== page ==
27 April, 2015
TIME Magazine has released a list of 100 individuals it says are the "most influential" people in the world. These men and women come from many countries. They are government leaders, activists, artists and celebrities.
The list includes U.S. President Barack Obama, Cuban leader Raúl Castro and Pope Francis, the head of the Roman Catholic Church.
Nancy Gibbs is the managing editor of TIME magazine. She says she want people to understand that just because people have power does not mean they have influence.
"Power's reach is limited to those you can control. Influence's reach is boundless when any great idea, any cause, or cure or creation can be shared instantly and globally from the palm of your hand."
Nigerian activist Obiageli Ezekwesili is on the list. She leads the "Bring Back Our Girls" movement. She believes being on the list will help in finding the more than 200 schoolgirls kidnapped last year by the militant group Boko Haram.
"It certainly helps to keep the world constantly reminded that the girls are not yet back. A year ago, nearly everyone around the world knew that 219 young women had been abducted by savages. Suddenly, the whole world sort of moved on to other matters. With this attention on their matter, the whole world can galvanize itself again toward their rescue."
TIME magazine put Abubakar Shekau on its list of "most influential" people. He is the leader of Boko Haram, which recently said it is allied with the Islamic State group.
Others on the list are fighting for social justice. They include those who fight for transgender equality -- protecting individuals who believe that their sex at birth is in conflict with their true gender. The list also includes those who work to empower females and defend poor people.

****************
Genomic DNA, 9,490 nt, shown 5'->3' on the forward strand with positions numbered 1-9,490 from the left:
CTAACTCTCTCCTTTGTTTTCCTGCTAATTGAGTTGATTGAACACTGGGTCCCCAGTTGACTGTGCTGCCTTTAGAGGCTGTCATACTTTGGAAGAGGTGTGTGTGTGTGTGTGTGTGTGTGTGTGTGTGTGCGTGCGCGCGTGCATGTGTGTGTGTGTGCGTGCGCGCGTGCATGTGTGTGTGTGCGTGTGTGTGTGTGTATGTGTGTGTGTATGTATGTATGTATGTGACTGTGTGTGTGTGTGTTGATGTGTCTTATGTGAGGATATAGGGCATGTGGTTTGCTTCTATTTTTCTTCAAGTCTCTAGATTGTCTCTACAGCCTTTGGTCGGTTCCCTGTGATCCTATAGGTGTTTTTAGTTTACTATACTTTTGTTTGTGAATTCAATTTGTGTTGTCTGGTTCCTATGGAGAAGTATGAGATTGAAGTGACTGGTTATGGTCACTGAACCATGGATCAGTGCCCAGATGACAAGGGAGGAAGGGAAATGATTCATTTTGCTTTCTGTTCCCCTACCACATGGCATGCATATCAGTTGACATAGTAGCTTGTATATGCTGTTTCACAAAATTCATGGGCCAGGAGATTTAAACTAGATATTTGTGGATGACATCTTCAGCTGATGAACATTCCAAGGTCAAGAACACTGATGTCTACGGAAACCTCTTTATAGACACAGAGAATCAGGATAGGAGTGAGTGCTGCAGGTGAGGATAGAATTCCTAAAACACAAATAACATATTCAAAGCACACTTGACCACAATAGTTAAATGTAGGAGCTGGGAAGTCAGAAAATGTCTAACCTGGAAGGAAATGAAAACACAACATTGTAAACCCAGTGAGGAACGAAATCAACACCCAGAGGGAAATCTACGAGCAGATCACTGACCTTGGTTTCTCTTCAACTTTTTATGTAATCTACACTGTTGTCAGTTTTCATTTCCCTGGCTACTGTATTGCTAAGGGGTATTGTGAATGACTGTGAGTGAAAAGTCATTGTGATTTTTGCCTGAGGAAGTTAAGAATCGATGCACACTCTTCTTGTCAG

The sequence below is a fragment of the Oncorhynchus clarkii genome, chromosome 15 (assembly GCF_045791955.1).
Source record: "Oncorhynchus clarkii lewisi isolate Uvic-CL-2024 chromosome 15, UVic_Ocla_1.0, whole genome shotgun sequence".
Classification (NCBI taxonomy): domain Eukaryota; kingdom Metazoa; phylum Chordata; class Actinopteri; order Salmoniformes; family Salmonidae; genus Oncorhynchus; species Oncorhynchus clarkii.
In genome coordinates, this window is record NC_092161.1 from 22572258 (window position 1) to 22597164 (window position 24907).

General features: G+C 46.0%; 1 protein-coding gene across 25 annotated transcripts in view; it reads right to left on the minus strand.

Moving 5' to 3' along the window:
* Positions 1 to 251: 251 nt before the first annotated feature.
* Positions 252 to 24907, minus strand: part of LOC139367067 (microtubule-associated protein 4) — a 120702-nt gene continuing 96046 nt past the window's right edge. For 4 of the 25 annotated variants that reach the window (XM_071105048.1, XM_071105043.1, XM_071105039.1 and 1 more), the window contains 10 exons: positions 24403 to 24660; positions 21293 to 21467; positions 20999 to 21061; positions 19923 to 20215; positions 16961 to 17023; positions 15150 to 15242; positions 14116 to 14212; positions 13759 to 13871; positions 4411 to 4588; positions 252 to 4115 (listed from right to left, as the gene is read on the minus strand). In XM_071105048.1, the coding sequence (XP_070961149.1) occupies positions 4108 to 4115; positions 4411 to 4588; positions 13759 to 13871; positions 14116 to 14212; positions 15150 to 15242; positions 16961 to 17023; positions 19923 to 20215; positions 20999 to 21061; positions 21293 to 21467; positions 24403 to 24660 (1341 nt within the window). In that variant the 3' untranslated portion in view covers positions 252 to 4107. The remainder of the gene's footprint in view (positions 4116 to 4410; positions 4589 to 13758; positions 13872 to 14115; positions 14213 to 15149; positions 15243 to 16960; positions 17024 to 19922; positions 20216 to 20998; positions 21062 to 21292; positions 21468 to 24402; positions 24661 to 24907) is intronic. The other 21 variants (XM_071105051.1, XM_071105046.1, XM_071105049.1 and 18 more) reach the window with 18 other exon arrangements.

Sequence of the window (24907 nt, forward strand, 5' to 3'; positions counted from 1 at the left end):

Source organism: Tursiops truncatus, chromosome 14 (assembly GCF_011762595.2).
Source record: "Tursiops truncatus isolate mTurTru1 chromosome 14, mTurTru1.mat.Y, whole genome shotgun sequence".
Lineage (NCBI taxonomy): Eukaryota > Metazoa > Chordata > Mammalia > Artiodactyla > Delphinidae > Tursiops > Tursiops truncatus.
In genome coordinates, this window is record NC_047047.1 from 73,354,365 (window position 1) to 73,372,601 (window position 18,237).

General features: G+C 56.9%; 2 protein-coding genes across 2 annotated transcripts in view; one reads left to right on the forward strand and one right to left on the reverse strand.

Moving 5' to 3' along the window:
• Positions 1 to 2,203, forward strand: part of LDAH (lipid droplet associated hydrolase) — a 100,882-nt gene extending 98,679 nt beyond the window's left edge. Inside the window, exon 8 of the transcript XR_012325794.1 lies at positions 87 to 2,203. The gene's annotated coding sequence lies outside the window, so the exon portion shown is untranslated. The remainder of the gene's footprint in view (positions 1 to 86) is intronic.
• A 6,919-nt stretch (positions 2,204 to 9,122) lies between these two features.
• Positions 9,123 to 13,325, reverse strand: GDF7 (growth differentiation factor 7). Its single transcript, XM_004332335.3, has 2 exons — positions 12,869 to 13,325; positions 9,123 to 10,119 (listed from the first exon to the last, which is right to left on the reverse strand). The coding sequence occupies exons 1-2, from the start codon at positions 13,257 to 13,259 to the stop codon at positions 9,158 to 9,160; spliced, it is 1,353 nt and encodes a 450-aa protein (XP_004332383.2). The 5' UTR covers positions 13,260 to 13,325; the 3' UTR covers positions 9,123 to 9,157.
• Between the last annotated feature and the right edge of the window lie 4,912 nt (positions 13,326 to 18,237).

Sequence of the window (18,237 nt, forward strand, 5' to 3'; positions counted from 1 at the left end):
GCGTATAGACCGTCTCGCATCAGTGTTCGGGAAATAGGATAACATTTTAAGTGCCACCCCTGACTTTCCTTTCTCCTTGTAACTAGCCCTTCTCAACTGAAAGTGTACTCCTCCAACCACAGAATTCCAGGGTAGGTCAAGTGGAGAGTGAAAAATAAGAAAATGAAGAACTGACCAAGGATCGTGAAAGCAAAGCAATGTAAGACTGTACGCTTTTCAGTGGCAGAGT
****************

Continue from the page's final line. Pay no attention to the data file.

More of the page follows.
Bryan Stevenson created the Equal Justice Initiative. He fights racial discrimination and speaks up in support of prisoners in the United States. He says famous people have a responsibility to talk about important issues.
"There's no question that the history of this country has been shaped by artists and entertainers and celebrities who took a stand on important social justice issues, and I think this generation needs to do the same."
I'm Jim Tedder.
Ramon Taylor reported this story from New York. Christopher Jones-Cruise wrote it for Learning English. George Grow was the editor.
Words in This Story
celebrity – n. a person who is famous
boundless – adj. not limited in any way; having no boundaries
palm – n. the inside part of the hand between the wrist and the fingers
remind – v. to make (someone) think about something again; to cause (someone) to remember something
abduct – v. to take (someone) away from a place by force
savage – n. a person who is very violent or cruel
matters – n. the situation or subject that is being discussed or dealt with
galvanize – v. to cause (a force that is capable of causing change) to become active
take a stand – idiom to take a position in opposition to someone or something; to oppose or resist someone or something